A century ago, most personal injury claims were governed by a -common-sense legal principle called “assumption of the risk.” The idea is a simple one: If an individual knows that an activity is potentially dangerous but voluntarily takes part in the activity anyway, the participant is responsible for injuries he or she might suffer. The participant, in other words, assumes the risk of being -injured.

Although assumption of the risk remains a viable defense in a personal injury lawsuit, responsibility for one’s actions has taken a legal hit in recent years. -Aggressive personal injury attorneys, television advertisements that treat an accident like a winning lottery ticket, and even so-called reality courtroom shows like Judge Judy and The People’s Court have contributed to a litigious culture that devalues personal -responsibility.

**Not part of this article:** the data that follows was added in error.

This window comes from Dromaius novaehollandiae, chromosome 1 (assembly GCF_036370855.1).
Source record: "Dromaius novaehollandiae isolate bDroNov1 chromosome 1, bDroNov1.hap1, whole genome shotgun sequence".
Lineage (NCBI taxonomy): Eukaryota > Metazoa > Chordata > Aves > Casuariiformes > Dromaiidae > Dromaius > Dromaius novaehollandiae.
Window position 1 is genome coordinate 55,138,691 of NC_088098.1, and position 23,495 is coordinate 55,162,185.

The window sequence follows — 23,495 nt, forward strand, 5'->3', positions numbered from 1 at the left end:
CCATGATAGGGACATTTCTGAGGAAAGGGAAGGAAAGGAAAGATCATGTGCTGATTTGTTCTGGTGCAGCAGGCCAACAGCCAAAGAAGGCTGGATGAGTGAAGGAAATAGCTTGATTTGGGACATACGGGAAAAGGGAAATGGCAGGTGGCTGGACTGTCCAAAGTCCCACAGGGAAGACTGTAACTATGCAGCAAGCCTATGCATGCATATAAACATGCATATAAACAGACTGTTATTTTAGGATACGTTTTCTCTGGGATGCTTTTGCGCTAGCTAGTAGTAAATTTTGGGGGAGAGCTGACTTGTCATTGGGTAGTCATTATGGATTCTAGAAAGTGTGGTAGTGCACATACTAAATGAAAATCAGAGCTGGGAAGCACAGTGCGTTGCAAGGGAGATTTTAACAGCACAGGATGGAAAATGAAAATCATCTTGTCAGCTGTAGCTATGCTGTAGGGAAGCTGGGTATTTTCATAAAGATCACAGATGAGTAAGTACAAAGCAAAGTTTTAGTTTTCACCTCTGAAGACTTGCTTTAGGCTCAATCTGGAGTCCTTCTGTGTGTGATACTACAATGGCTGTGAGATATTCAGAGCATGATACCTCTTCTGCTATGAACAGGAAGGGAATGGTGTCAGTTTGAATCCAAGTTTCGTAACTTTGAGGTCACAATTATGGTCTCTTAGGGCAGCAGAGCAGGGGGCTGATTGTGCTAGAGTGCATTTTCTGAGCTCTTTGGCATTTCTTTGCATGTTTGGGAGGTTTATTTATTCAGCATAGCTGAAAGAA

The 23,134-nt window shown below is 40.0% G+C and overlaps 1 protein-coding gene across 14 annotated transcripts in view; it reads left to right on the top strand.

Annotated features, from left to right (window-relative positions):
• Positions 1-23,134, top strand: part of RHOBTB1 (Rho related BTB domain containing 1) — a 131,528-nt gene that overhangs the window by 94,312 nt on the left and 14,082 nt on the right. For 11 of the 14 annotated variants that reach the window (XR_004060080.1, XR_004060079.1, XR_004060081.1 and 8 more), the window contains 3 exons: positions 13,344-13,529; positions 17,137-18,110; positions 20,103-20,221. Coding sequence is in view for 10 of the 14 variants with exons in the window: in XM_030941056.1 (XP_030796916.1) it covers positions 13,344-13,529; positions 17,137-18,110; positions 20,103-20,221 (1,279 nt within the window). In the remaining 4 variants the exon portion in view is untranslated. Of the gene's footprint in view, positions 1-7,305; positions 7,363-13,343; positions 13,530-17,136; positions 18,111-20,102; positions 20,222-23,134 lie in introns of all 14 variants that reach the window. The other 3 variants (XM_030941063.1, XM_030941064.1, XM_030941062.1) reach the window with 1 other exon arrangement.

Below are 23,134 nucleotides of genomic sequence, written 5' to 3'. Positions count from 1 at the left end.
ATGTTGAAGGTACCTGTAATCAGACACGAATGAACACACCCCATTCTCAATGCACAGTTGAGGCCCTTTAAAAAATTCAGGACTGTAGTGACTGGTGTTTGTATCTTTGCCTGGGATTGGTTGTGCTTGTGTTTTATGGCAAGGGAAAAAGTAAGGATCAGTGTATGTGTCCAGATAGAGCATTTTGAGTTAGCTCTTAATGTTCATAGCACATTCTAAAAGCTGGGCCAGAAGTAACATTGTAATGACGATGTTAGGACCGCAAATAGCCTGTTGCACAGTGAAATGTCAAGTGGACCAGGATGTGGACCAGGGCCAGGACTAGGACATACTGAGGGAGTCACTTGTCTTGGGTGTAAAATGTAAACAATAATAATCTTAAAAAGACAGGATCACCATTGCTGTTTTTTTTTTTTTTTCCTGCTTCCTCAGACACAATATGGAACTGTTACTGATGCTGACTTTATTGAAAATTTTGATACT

Implications for the horse industry are clear. Horses are frequently seen as accidents waiting to happen; being sued for a client’s injuries is a real threat to farm owners, trainers, event sponsors, and other industry professionals; and losing a personal -injury lawsuit can bankrupt a business.

Thinking outside the box has become a shopworn cliché for creative thinking. Insulating your horse business from liability requires creative thinking inside a protective box using a combination of strategies: an emphasis on prioritizing safety, acting reasonably, complying with state equine liability laws, using signed liability waivers and releases, and obtaining comme